To establish the EU Cyber Reserve, the Commission is tasked with collaborating with ENISA and implementing a process for support requests. All requests to the Cybersecurity Reserve are subject to review, with respect to the selection criteria and other procurement principles outlined by the Commission and ENISA.

Third countries (countries outside of the EU) are also allowed to request the use of the Cybersecurity Reserve if they participate in the Digital Europe Programme (DEP).

Cybersecurity incident review mechanism

The final objective of the EU Cyber Solidarity Act is to enable a cybersecurity incident review mechanism. Post-incident analysis is always crucial for improving future responses and allowing relevant stakeholders to learn from the incident and prevent its reoccurrence.

All incident reviews will be carried out by ENISA to assess the threat, vulnerability, and response actions taken during the large-scale security incident. Results will be delivered to EU CyCLONe and the CSIRTs network to help them review and learn from the incident as well.

This mechanism focuses on:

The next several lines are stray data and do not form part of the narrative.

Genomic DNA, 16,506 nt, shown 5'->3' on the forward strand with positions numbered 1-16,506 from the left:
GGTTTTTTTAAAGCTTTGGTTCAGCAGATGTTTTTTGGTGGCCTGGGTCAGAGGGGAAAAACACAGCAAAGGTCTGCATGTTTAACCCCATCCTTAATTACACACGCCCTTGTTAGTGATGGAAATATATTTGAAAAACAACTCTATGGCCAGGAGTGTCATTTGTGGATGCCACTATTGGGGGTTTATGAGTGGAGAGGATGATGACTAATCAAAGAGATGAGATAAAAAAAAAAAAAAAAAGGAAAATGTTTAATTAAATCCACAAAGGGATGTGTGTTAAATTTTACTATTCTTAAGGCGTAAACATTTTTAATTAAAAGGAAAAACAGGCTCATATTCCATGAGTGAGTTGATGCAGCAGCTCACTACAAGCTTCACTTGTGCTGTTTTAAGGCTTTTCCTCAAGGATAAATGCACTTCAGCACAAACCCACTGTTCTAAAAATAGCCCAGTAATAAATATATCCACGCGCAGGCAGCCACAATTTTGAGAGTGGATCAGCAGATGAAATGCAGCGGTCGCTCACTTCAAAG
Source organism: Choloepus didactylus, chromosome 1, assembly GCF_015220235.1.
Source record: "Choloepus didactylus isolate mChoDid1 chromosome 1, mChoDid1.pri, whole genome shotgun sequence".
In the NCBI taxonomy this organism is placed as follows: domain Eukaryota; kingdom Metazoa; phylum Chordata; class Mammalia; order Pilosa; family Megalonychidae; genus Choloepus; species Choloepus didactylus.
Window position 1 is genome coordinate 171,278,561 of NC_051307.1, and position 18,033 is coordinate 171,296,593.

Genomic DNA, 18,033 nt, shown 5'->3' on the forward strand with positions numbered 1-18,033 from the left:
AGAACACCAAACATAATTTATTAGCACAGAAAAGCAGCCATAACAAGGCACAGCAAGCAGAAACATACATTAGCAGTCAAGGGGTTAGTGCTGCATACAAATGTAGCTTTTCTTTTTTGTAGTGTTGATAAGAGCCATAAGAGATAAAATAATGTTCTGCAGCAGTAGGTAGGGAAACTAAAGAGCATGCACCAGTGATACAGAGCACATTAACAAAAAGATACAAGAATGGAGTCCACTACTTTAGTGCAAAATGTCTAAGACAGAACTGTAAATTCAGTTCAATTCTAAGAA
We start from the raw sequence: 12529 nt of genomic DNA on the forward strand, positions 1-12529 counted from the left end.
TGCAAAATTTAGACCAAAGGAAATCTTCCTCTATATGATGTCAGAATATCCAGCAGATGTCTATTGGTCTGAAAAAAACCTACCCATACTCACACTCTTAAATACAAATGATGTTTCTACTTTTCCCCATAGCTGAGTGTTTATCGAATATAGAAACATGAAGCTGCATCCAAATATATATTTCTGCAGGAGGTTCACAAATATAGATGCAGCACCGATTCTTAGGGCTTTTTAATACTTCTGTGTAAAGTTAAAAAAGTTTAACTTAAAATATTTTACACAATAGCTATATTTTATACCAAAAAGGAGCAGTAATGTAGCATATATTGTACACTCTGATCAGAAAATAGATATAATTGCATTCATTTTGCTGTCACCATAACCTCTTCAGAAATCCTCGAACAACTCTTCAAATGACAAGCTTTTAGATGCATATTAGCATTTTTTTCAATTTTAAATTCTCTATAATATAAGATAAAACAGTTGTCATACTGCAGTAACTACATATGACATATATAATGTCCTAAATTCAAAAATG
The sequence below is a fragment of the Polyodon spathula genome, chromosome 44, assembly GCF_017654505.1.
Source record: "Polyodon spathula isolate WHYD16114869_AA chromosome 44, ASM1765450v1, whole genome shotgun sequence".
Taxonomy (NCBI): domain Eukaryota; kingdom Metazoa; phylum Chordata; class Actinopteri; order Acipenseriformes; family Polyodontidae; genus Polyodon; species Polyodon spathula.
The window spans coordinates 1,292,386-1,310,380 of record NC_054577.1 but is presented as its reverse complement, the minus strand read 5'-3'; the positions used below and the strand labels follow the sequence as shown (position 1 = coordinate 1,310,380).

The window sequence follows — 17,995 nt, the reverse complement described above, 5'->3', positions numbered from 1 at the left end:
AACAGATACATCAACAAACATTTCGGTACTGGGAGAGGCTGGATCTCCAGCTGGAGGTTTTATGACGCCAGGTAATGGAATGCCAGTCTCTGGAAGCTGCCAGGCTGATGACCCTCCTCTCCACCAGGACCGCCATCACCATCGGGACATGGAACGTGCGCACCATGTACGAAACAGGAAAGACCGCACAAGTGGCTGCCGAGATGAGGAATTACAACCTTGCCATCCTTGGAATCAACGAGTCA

• Systematic review process: Following a cyber incident, ENISA will conduct thorough reviews to evaluate the response effectiveness and identify any shortcomings, failures, and areas of improvement.
  • Continuous improvement: Based on the assessment, this review mechanism will issue guidance and recommendations for future action and potential policy adjustments to strengthen the EU's overall cybersecurity posture.

Funding through the Digital Europe Programme (DEP)

Funding for the EU Cyber Solidarity Act will supported through funds from the Digital Europe Programme (DEP). These funds will be provided under the “Strategic Objective ‘Cybersecurity’” section of the DEP, with some fund reallocation through other Strategic Objectives under the DEP.

The projected budget for the EU Cyber Solidary Act is expected to be around €842.8 million (or $906.996 million), which will largely support the creation of the EU Cybersecurity Reserve and the European Cybersecurity Alert System.

Amendment to the EU Cybersecurity Act

The EU Cyber Solidarity Act also includes an amendment to the EU Cybersecurity Act. The amendment proposes adopting European cybersecurity certification schemes for managed security services as part of the Cybersecurity Reserve initiative. This amendment allows for more trusted providers to operate under the Cybersecurity Reserve and builds trust in the system by requiring external providers to adhere to the certification frameworks.